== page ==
12 Chiwawa put out of Casablanca in convoy 11 April for Norfolk, arriving 28 April after a quiet passage. Between 4 May and 17 July she ferried oil on the east coast, loading at Aruba, Netherlands West Indies, and Port Arthur, Tex., and discharging her cargo at Bermuda; Argentia, Newfoundland and Norfolk. She made three convoy crossings, to Scotland, Wales, and Casablanca, between 17 July and 4 December, then resumed operations to Port Arthur and Aruba, except for the period 25 January-8 March 1944, when she again crossed to North Africa. Chiwawa (AO-68) T3-S-A1 type, was launched 25 June 1942 by Bethlehem Steel Co., Sparrows Point, Md., under a Maritime Commission contract as Samoset; sponsored by Mrs. H. G. Smith; acquired by the Navy 24 December 1942; commissioned the same day, Commander H. Fultz in command; and reported to the Atlantic Fleet. Chiwawa cleared Norfolk 13 February 1943 to load oil at Aruba, and returned to New York 25 February to join a convoy for Casablanca, Morocco, which sailed 4 March. Attacked by a wolf-pack east of the Azores, the convoy lost four ships, but aircraft from Port Lyautey, Morocco, drove the U-boats away, and the remainder of the convoy arrived safely 21 March.

13 Built as Esso Columbia at Chester, Pa., by the Sun Shipbuilding and Dry Dock Co. for the Standard Oil Company of New Jersey; launched on 7 September 1942; sponsored by Mrs. Harold G. McAvenia; Renamed by the Navy Atascosa and designated AO- 66 on 16 September 1942; purchased by the Navy on 12 October 1942: and commissioned on 9 November 1942, Lt. Comdr. Melvin H. Bassett in command. Following her commissioning at Baltimore, Md., the oiler sailed to Hampton Roads, Va., for a month of sea trials, she then got underway on 19 December for Port Arthur, Tex., where she took on a cargo of fuel oil and gasoline and then returned to Norfolk on 3 January Those are PT boats on deck. This is how small boats and airplanes were transported to the Pacific or Mediterranean. See: AO-32 and AO-38 descriptions on NavSource OnLine

14 Escambia (AO-80) T2-SE-A2 type, was launched 25 April 1943 by Marinship Corp., Sausalito, Calif.; sponsored by Mrs. Joseph Cooper; and commissioned 28 October 1943, Lieutenant Commander J. M. Paulsson, USNR, in command. From 15 March to 30 August, she sailed out of Espiritu Santo, fueling the fast-carrier task force in their raids on the Palaus and during the Hollandia operation. After a December 1943 voyage from the west coast to Pearl Harbor with oil cargo, Escambia departed San Francisco 21 January 1944 for Majuro, arriving 9 February. For the next month she fueled ships at Roi and Majuro as the Marshall Islands were assaulted.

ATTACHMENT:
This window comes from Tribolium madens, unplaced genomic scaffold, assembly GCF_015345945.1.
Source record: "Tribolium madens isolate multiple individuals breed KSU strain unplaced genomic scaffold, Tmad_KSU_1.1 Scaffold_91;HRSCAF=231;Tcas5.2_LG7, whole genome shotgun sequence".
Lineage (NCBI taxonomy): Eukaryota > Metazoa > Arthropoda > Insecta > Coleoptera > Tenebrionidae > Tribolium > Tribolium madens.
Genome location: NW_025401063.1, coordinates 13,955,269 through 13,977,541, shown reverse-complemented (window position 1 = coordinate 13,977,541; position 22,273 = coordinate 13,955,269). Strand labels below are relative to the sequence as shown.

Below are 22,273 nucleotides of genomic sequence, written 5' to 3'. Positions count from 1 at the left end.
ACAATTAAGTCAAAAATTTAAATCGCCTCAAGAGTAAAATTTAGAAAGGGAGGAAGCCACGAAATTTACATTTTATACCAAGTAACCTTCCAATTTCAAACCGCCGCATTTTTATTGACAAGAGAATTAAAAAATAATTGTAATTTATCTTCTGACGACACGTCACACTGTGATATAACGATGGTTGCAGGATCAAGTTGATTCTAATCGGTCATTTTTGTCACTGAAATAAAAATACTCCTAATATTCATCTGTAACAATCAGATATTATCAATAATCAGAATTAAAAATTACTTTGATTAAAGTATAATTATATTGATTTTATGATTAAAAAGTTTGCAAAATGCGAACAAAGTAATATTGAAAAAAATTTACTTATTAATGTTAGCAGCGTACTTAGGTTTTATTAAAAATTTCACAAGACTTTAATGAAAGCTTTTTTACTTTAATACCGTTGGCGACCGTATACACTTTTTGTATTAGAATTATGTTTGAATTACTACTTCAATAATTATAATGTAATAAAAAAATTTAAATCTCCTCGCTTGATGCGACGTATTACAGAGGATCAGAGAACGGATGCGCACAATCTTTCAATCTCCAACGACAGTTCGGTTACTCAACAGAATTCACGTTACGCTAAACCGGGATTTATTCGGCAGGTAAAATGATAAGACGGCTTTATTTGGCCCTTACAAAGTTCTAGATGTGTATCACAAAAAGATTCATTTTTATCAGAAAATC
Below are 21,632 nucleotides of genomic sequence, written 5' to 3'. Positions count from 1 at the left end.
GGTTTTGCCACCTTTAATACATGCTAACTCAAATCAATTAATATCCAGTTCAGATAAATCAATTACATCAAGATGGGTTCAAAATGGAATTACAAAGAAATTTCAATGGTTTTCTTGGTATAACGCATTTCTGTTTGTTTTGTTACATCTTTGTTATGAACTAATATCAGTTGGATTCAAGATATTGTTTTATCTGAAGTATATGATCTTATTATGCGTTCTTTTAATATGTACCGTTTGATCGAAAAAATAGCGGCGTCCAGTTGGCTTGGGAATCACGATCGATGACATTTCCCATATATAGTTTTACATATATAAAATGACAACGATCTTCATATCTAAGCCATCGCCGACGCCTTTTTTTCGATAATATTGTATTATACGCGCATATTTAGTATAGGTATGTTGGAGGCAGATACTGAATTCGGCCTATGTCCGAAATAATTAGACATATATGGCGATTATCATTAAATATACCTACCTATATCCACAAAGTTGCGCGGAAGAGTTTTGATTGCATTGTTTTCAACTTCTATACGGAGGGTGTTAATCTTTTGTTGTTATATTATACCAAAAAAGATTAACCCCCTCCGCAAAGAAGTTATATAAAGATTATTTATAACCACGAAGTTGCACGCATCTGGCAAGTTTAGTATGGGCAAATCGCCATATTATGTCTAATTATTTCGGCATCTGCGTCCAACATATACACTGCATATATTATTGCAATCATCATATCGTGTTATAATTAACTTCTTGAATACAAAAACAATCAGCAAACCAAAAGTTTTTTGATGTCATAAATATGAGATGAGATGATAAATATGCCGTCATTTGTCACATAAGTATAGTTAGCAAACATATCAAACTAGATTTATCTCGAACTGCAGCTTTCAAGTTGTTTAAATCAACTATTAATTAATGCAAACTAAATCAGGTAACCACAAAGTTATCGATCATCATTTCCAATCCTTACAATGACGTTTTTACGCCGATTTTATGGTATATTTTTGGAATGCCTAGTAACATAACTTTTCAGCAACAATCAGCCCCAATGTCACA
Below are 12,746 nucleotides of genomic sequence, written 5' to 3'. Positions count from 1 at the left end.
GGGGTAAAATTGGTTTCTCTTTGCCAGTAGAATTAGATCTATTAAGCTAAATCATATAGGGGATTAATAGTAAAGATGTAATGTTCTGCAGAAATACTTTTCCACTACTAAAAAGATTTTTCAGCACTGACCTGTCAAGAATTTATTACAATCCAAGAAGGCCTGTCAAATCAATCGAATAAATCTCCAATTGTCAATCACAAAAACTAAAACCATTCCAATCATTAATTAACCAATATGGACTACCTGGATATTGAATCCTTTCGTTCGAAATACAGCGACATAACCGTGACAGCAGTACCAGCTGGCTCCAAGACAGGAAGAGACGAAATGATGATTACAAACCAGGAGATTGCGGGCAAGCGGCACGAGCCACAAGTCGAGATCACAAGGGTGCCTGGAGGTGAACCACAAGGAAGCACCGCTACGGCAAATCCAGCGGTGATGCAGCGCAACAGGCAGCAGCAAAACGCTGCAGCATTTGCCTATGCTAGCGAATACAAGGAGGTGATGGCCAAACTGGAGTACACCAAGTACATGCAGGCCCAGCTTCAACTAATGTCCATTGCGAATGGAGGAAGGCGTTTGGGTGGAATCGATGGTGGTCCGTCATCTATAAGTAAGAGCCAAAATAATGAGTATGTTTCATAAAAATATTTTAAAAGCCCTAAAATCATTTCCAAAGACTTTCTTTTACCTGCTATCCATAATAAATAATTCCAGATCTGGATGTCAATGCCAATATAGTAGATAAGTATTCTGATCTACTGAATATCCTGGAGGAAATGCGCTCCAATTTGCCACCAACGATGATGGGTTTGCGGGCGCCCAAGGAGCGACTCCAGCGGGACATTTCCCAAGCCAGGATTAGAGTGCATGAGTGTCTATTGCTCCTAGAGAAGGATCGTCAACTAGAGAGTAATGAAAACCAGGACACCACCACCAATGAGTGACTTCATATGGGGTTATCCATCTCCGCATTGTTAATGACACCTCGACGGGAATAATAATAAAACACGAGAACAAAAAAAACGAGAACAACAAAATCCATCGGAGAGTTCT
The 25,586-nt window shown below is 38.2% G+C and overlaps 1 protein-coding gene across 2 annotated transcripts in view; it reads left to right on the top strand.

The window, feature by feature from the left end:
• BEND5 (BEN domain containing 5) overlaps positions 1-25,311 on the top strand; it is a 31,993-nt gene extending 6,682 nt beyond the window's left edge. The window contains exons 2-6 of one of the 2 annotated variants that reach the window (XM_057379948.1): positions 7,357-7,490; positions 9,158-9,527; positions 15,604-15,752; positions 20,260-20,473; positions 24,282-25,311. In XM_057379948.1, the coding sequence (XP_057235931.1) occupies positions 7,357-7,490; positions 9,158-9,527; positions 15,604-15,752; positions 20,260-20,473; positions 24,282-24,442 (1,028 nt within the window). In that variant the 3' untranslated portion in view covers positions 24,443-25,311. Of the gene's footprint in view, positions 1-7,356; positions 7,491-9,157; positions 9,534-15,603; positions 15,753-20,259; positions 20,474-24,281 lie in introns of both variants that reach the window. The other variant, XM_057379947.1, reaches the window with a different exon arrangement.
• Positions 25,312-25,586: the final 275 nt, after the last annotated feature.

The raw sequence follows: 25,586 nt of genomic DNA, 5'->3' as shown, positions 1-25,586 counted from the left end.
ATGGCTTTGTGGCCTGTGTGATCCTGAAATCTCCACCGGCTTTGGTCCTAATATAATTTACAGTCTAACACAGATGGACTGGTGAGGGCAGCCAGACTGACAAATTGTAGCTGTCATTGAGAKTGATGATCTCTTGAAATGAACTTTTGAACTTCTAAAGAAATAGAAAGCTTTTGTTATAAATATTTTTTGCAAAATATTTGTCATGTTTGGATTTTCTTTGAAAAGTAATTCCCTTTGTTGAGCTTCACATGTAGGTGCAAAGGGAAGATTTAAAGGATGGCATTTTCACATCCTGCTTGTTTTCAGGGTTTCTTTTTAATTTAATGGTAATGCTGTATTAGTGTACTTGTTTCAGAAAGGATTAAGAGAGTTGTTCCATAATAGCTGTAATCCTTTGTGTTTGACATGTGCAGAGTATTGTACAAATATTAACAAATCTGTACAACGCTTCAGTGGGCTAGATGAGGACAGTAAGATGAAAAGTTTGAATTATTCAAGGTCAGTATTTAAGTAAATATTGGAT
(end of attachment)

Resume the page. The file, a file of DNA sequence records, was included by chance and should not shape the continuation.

15 Mission Buenaventura T2-SE-A2 type, was laid down 29 March 1944 under a Maritime Commission contract by Marin Ship Corp., Sausalito, Calif.; launched 28 May 1944; sponsored by Mrs. Fred W. Boole; and delivered 28 June Chartered to Deconhill Shipping Co., for operations, she spent the remainder of the war supporting our victorious forces in the Pacific. She was returned to the Maritime Commission in March 1946 and on 30 March was laid up in the Maritime Commission Reserve Fleet at Mobile, Ala. Acquired by the Navy on 18 November 1947, she was activated and transferred to the Naval Transportation Service for service as Mission Buenaventura (A0-111). When the Naval Transportation Service was absorbed by the new Military Sea Transportation Service, she continued her duties as USNS Mission Buenaventura (T-AO-111). She continued her worldwide service until 4 April 1960, when she was transferred to the Maritime Commission for lay up at Mobile, Ala.